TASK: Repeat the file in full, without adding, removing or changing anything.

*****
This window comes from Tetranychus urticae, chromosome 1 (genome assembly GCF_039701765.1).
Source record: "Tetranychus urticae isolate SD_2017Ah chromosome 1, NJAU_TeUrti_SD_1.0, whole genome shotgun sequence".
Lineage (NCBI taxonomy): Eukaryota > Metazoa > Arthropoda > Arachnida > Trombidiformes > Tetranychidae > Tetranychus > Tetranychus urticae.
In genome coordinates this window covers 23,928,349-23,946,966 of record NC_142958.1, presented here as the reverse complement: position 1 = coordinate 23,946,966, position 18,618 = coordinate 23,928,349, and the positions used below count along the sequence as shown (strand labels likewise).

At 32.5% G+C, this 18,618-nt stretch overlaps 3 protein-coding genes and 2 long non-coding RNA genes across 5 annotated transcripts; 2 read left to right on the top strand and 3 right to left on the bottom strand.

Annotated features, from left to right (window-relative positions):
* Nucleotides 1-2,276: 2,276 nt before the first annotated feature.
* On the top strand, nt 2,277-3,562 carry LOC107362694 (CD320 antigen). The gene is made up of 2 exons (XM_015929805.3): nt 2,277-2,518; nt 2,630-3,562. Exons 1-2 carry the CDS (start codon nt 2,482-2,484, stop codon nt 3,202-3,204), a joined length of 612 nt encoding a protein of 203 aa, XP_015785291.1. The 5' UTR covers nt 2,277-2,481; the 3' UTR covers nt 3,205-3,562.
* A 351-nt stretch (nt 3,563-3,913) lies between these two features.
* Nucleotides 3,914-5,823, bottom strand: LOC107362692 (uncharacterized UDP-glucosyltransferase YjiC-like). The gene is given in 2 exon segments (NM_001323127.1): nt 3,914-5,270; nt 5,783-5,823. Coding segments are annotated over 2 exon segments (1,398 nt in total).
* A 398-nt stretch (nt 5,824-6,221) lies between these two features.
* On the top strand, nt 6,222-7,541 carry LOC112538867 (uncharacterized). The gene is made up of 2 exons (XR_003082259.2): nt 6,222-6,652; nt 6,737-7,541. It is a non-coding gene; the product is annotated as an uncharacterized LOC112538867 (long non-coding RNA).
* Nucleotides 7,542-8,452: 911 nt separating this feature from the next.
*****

This window comes from Tetranychus urticae, chromosome 1 (genome assembly GCF_039701765.1).
Source record: "Tetranychus urticae isolate SD_2017Ah chromosome 1, NJAU_TeUrti_SD_1.0, whole genome shotgun sequence".
Lineage (NCBI taxonomy): Eukaryota > Metazoa > Arthropoda > Arachnida > Trombidiformes > Tetranychidae > Tetranychus > Tetranychus urticae.
In genome coordinates this window covers 23,928,349-23,946,966 of record NC_142958.1, presented here as the reverse complement: position 1 = coordinate 23,946,966, position 18,618 = coordinate 23,928,349, and the positions used below count along the sequence as shown (strand labels likewise).

At 32.5% G+C, this 18,618-nt stretch overlaps 3 protein-coding genes and 2 long non-coding RNA genes across 5 annotated transcripts; 2 read left to right on the top strand and 3 right to left on the bottom strand.

Annotated features, from left to right (window-relative positions):
* Nucleotides 1-2,276: 2,276 nt before the first annotated feature.
* On the top strand, nt 2,277-3,562 carry LOC107362694 (CD320 antigen). The gene is made up of 2 exons (XM_015929805.3): nt 2,277-2,518; nt 2,630-3,562. Exons 1-2 carry the CDS (start codon nt 2,482-2,484, stop codon nt 3,202-3,204), a joined length of 612 nt encoding a protein of 203 aa, XP_015785291.1. The 5' UTR covers nt 2,277-2,481; the 3' UTR covers nt 3,205-3,562.
* A 351-nt stretch (nt 3,563-3,913) lies between these two features.
* Nucleotides 3,914-5,823, bottom strand: LOC107362692 (uncharacterized UDP-glucosyltransferase YjiC-like). The gene is given in 2 exon segments (NM_001323127.1): nt 3,914-5,270; nt 5,783-5,823. Coding segments are annotated over 2 exon segments (1,398 nt in total).
* A 398-nt stretch (nt 5,824-6,221) lies between these two features.
* On the top strand, nt 6,222-7,541 carry LOC112538867 (uncharacterized). The gene is made up of 2 exons (XR_003082259.2): nt 6,222-6,652; nt 6,737-7,541. It is a non-coding gene; the product is annotated as an uncharacterized LOC112538867 (long non-coding RNA).
* Nucleotides 7,542-8,452: 911 nt separating this feature from the next.